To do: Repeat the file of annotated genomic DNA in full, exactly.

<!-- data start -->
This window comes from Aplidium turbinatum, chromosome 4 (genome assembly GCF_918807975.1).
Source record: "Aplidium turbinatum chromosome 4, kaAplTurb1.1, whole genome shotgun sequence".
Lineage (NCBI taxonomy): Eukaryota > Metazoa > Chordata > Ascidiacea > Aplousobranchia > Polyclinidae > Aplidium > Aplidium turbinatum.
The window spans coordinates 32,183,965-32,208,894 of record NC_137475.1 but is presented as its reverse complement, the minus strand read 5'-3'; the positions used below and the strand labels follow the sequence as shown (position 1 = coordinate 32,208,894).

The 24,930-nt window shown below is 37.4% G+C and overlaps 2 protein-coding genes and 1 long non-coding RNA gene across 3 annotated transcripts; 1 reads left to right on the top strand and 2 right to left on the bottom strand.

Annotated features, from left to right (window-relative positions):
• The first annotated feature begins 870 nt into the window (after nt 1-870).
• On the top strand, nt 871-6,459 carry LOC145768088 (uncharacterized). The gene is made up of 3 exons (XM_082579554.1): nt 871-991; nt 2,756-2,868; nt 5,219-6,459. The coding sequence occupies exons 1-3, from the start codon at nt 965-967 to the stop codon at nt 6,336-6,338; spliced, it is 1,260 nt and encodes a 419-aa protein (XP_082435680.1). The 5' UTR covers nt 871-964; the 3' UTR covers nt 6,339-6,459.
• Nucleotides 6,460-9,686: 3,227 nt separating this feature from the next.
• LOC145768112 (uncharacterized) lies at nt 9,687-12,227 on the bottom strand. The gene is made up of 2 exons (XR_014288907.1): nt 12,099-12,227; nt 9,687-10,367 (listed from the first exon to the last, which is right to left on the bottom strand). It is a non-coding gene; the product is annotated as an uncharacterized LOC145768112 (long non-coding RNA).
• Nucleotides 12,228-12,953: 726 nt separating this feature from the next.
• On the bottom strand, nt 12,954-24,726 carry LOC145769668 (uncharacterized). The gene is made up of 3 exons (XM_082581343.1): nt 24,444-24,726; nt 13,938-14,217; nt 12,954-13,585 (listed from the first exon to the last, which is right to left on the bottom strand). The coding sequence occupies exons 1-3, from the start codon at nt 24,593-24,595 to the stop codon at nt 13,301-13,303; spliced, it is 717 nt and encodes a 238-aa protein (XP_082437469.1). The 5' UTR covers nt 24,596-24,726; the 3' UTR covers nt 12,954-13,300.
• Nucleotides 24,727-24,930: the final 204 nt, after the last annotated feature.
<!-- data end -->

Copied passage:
This window comes from Aplidium turbinatum, chromosome 4 (genome assembly GCF_918807975.1).
Source record: "Aplidium turbinatum chromosome 4, kaAplTurb1.1, whole genome shotgun sequence".
Lineage (NCBI taxonomy): Eukaryota > Metazoa > Chordata > Ascidiacea > Aplousobranchia > Polyclinidae > Aplidium > Aplidium turbinatum.
The window spans coordinates 32,183,965-32,208,894 of record NC_137475.1 but is presented as its reverse complement, the minus strand read 5'-3'; the positions used below and the strand labels follow the sequence as shown (position 1 = coordinate 32,208,894).

The 24,930-nt window shown below is 37.4% G+C and overlaps 2 protein-coding genes and 1 long non-coding RNA gene across 3 annotated transcripts; 1 reads left to right on the top strand and 2 right to left on the bottom strand.

Annotated features, from left to right (window-relative positions):
• The first annotated feature begins 870 nt into the window (after nt 1-870).
• On the top strand, nt 871-6,459 carry LOC145768088 (uncharacterized). The gene is made up of 3 exons (XM_082579554.1): nt 871-991; nt 2,756-2,868; nt 5,219-6,459. The coding sequence occupies exons 1-3, from the start codon at nt 965-967 to the stop codon at nt 6,336-6,338; spliced, it is 1,260 nt and encodes a 419-aa protein (XP_082435680.1). The 5' UTR covers nt 871-964; the 3' UTR covers nt 6,339-6,459.
• Nucleotides 6,460-9,686: 3,227 nt separating this feature from the next.
• LOC145768112 (uncharacterized) lies at nt 9,687-12,227 on the bottom strand. The gene is made up of 2 exons (XR_014288907.1): nt 12,099-12,227; nt 9,687-10,367 (listed from the first exon to the last, which is right to left on the bottom strand). It is a non-coding gene; the product is annotated as an uncharacterized LOC145768112 (long non-coding RNA).
• Nucleotides 12,228-12,953: 726 nt separating this feature from the next.
• On the bottom strand, nt 12,954-24,726 carry LOC145769668 (uncharacterized). The gene is made up of 3 exons (XM_082581343.1): nt 24,444-24,726; nt 13,938-14,217; nt 12,954-13,585 (listed from the first exon to the last, which is right to left on the bottom strand). The coding sequence occupies exons 1-3, from the start codon at nt 24,593-24,595 to the stop codon at nt 13,301-13,303; spliced, it is 717 nt and encodes a 238-aa protein (XP_082437469.1). The 5' UTR covers nt 24,596-24,726; the 3' UTR covers nt 12,954-13,300.
• Nucleotides 24,727-24,930: the final 204 nt, after the last annotated feature.